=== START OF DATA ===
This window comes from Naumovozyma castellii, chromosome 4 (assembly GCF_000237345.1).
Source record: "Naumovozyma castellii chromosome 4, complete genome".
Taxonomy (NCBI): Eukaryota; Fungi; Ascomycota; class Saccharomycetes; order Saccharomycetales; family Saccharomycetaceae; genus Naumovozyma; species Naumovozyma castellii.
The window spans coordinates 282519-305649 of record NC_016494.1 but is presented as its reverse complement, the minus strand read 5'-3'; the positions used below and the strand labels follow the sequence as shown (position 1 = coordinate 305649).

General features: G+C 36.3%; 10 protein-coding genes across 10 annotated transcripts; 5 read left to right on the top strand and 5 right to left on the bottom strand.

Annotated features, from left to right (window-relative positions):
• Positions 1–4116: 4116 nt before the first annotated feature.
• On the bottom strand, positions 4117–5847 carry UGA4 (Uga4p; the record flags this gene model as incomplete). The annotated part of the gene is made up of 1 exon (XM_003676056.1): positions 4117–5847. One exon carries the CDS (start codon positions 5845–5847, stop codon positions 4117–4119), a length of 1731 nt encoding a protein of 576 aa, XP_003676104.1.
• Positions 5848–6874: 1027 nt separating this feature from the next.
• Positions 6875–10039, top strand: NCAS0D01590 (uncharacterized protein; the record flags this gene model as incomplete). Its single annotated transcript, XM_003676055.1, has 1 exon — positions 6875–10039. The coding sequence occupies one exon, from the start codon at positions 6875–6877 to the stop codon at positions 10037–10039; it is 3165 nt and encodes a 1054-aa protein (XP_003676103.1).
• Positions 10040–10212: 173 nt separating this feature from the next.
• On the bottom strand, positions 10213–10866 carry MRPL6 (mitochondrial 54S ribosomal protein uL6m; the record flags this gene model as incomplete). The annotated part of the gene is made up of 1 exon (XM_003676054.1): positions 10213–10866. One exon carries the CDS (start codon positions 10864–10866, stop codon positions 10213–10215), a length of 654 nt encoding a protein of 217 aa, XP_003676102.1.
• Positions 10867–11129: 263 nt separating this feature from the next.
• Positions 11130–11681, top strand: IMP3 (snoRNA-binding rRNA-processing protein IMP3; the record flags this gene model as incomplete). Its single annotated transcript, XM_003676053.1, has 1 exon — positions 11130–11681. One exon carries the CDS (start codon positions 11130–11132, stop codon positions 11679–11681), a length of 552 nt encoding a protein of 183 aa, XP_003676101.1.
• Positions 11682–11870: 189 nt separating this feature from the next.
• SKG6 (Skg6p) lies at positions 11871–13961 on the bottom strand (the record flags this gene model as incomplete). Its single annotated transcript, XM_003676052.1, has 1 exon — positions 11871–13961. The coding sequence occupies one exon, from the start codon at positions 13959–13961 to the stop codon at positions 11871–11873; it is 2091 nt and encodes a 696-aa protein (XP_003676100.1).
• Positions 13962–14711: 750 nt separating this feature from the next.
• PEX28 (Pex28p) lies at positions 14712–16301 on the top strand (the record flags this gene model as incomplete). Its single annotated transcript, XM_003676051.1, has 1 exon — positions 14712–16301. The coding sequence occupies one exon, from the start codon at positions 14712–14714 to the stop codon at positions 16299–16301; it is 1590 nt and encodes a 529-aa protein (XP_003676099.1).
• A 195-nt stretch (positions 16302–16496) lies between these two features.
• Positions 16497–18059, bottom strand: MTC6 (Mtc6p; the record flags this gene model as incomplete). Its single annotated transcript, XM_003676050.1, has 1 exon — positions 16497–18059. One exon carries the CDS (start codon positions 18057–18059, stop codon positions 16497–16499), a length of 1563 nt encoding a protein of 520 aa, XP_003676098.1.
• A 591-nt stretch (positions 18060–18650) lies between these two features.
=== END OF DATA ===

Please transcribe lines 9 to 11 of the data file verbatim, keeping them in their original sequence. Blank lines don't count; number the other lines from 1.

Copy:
• Positions 5848–6874: 1027 nt separating this feature from the next.
• Positions 6875–10039, top strand: NCAS0D01590 (uncharacterized protein; the record flags this gene model as incomplete). Its single annotated transcript, XM_003676055.1, has 1 exon — positions 6875–10039. The coding sequence occupies one exon, from the start codon at positions 6875–6877 to the stop codon at positions 10037–10039; it is 3165 nt and encodes a 1054-aa protein (XP_003676103.1).
• Positions 10040–10212: 173 nt separating this feature from the next.